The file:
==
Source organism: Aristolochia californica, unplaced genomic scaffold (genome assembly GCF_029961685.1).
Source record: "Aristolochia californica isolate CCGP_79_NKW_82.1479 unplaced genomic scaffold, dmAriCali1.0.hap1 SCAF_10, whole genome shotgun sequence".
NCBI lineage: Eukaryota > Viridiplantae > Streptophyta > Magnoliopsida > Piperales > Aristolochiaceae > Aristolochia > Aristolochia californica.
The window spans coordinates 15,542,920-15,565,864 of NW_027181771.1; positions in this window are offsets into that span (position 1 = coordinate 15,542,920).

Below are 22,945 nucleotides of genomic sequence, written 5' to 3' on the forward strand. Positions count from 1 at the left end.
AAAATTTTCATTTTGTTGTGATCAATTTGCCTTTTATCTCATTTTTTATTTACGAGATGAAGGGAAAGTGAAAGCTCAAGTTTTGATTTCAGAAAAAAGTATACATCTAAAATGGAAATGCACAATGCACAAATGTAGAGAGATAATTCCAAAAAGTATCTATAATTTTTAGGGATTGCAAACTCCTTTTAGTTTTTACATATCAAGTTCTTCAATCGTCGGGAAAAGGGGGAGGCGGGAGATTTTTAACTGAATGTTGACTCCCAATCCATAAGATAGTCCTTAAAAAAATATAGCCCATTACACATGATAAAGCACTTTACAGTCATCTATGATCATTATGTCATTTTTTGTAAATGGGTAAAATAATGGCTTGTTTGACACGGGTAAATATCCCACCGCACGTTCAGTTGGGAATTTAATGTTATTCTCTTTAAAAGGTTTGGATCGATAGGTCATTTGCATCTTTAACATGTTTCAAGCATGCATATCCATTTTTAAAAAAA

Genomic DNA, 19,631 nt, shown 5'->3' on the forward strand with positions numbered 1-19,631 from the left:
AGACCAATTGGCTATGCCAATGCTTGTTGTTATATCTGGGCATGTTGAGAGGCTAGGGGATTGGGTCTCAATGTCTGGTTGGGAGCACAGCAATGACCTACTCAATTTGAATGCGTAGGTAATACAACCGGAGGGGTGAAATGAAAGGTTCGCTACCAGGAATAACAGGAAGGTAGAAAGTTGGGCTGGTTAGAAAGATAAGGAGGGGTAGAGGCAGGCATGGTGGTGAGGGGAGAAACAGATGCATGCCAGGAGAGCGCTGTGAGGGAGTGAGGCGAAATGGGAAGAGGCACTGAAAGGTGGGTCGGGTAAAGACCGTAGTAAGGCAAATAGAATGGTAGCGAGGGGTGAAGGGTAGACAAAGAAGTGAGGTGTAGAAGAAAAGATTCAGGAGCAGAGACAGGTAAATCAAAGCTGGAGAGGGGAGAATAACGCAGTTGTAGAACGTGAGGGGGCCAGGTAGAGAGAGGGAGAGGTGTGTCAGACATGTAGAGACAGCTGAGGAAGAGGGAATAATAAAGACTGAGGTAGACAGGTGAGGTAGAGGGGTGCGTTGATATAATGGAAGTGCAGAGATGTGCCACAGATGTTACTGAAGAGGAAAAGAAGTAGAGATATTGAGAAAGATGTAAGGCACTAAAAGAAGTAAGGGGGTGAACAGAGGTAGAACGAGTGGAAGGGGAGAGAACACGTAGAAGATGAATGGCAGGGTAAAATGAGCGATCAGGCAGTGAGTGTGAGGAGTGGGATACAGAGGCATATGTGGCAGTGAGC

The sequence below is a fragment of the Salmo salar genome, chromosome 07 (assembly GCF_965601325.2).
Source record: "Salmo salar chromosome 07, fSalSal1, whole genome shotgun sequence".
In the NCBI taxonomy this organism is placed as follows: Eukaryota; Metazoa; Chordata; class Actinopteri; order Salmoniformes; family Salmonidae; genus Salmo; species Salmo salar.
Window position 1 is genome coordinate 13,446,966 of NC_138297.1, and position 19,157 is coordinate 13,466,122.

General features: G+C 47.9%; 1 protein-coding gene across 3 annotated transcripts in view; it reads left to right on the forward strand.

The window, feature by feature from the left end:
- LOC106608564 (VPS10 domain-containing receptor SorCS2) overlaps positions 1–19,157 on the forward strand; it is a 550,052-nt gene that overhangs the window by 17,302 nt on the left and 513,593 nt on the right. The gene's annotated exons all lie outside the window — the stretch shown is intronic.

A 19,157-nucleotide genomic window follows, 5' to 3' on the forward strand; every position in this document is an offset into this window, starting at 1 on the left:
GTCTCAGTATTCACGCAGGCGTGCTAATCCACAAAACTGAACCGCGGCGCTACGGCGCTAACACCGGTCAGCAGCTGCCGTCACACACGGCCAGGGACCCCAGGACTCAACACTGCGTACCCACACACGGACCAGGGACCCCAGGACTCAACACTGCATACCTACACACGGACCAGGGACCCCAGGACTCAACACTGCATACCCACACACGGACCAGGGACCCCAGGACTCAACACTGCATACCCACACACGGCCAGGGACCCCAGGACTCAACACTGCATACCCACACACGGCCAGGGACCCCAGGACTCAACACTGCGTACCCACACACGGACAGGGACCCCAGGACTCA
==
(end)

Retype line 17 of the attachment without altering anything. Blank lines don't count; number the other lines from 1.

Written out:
GTCTCAGTATTCACGCAGGCGTGCTAATCCACAAAACTGAACCGCGGCGCTACGGCGCTAACACCGGTCAGCAGCTGCCGTCACACACGGCCAGGGACCCCAGGACTCAACACTGCGTACCCACACACGGACCAGGGACCCCAGGACTCAACACTGCATACCTACACACGGACCAGGGACCCCAGGACTCAACACTGCATACCCACACACGGACCAGGGACCCCAGGACTCAACACTGCATACCCACACACGGCCAGGGACCCCAGGACTCAACACTGCATACCCACACACGGCCAGGGACCCCAGGACTCAACACTGCGTACCCACACACGGACAGGGACCCCAGGACTCA